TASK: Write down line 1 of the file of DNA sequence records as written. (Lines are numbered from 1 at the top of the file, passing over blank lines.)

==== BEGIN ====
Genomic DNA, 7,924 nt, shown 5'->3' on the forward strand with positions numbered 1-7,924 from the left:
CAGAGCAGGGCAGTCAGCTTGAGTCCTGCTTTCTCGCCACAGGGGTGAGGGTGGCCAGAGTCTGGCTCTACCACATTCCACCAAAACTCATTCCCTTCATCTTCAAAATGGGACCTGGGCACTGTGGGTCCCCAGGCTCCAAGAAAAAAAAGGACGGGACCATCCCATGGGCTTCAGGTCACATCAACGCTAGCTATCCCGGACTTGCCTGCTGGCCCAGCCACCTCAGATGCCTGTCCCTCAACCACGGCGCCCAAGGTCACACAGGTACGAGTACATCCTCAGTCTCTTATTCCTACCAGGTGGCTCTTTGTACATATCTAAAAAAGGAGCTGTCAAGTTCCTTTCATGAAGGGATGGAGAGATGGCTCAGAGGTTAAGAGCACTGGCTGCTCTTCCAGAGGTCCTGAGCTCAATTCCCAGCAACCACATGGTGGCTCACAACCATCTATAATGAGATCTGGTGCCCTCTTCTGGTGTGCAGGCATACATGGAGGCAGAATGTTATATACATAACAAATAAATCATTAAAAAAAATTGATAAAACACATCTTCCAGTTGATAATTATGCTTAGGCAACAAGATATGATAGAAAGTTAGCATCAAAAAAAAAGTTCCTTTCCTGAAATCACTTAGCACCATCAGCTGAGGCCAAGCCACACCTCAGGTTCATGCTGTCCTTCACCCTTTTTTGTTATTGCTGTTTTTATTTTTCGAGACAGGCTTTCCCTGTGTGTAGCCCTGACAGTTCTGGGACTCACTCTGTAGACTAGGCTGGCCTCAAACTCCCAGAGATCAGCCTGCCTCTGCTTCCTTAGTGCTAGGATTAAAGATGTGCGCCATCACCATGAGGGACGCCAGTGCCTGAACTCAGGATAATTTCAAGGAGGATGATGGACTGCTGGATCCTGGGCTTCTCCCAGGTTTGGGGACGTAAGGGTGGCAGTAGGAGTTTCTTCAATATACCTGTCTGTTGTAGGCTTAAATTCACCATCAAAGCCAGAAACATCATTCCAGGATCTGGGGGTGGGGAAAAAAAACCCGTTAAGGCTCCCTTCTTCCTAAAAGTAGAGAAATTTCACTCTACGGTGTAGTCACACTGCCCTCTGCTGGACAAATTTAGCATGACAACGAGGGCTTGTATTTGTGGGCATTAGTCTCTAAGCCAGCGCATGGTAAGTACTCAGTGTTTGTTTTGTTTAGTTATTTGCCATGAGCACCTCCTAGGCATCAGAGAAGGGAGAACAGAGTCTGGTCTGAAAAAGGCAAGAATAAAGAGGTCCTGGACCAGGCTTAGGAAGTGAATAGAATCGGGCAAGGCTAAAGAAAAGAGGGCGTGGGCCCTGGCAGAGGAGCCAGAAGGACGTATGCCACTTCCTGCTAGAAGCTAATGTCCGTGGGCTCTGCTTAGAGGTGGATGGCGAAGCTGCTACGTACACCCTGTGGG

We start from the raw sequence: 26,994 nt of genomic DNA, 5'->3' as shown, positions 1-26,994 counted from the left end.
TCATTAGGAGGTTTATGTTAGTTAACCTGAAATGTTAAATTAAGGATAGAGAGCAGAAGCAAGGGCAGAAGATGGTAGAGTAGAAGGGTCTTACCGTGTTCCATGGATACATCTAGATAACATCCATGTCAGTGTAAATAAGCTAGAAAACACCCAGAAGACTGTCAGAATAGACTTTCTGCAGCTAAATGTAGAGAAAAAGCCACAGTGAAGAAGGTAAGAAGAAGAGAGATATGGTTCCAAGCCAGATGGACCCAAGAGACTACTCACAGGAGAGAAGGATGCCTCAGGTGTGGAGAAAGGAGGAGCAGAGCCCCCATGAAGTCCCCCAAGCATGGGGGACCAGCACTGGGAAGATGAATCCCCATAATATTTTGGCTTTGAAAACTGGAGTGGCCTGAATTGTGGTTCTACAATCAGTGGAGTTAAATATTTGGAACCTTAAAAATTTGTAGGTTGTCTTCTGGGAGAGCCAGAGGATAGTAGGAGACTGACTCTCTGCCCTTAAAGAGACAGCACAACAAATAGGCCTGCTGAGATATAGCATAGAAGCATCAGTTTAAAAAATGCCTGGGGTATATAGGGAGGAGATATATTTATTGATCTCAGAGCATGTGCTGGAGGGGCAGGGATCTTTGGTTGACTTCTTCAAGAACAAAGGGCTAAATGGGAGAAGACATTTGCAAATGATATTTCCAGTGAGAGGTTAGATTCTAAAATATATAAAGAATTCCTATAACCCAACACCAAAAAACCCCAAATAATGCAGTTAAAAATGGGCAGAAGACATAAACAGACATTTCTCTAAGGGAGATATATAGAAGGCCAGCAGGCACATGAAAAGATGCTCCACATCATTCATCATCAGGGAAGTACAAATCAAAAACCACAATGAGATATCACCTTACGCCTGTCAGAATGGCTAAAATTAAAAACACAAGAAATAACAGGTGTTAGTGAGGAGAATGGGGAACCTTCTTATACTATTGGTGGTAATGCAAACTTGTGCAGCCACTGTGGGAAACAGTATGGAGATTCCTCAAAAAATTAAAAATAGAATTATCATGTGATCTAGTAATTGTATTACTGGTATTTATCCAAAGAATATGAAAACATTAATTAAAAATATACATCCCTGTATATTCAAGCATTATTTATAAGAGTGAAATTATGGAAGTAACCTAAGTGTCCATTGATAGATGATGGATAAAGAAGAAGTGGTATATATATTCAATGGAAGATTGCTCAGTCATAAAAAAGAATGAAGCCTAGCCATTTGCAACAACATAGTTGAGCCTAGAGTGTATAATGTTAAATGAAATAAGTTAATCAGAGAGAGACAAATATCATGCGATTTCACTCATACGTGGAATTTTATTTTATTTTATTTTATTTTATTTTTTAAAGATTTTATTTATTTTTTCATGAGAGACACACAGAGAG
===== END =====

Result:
Genomic DNA, 7,924 nt, shown 5'->3' on the forward strand with positions numbered 1-7,924 from the left: